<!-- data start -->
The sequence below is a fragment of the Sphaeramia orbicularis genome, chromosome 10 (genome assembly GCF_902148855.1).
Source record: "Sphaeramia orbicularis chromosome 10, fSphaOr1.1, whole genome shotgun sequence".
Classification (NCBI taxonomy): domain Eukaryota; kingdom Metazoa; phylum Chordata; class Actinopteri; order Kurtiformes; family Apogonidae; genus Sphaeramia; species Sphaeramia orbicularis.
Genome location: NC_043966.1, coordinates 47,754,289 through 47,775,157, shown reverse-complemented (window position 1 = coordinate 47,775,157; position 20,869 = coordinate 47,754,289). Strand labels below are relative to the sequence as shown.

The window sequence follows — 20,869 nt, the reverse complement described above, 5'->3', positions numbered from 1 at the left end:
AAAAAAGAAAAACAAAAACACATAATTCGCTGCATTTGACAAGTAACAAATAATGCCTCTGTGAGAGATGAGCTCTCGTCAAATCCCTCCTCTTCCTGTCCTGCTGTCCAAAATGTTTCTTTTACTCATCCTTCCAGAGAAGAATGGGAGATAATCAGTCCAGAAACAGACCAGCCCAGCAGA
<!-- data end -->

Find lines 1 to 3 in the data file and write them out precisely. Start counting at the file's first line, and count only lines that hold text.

The sequence below is a fragment of the Sphaeramia orbicularis genome, chromosome 10 (genome assembly GCF_902148855.1).
Source record: "Sphaeramia orbicularis chromosome 10, fSphaOr1.1, whole genome shotgun sequence".
Classification (NCBI taxonomy): domain Eukaryota; kingdom Metazoa; phylum Chordata; class Actinopteri; order Kurtiformes; family Apogonidae; genus Sphaeramia; species Sphaeramia orbicularis.